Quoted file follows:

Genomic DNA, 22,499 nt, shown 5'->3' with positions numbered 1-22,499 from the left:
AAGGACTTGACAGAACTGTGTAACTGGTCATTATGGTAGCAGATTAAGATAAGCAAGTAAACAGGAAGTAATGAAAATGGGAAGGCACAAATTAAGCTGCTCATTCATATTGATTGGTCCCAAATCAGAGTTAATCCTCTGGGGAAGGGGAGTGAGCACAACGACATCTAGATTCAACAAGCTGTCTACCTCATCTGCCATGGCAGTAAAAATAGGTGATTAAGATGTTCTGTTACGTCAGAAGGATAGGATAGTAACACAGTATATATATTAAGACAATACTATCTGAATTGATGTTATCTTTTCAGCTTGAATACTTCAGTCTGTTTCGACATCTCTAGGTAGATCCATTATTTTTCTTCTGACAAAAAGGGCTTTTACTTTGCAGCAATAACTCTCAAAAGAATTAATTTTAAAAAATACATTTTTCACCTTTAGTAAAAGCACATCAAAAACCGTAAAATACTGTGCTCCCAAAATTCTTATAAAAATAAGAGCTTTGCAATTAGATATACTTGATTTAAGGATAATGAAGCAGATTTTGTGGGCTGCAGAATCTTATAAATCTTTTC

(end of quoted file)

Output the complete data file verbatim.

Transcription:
Genomic DNA, 22,499 nt, shown 5'->3' with positions numbered 1-22,499 from the left:
AAGGACTTGACAGAACTGTGTAACTGGTCATTATGGTAGCAGATTAAGATAAGCAAGTAAACAGGAAGTAATGAAAATGGGAAGGCACAAATTAAGCTGCTCATTCATATTGATTGGTCCCAAATCAGAGTTAATCCTCTGGGGAAGGGGAGTGAGCACAACGACATCTAGATTCAACAAGCTGTCTACCTCATCTGCCATGGCAGTAAAAATAGGTGATTAAGATGTTCTGTTACGTCAGAAGGATAGGATAGTAACACAGTATATATATTAAGACAATACTATCTGAATTGATGTTATCTTTTCAGCTTGAATACTTCAGTCTGTTTCGACATCTCTAGGTAGATCCATTATTTTTCTTCTGACAAAAAGGGCTTTTACTTTGCAGCAATAACTCTCAAAAGAATTAATTTTAAAAAATACATTTTTCACCTTTAGTAAAAGCACATCAAAAACCGTAAAATACTGTGCTCCCAAAATTCTTATAAAAATAAGAGCTTTGCAATTAGATATACTTGATTTAAGGATAATGAAGCAGATTTTGTGGGCTGCAGAATCTTATAAATCTTTTC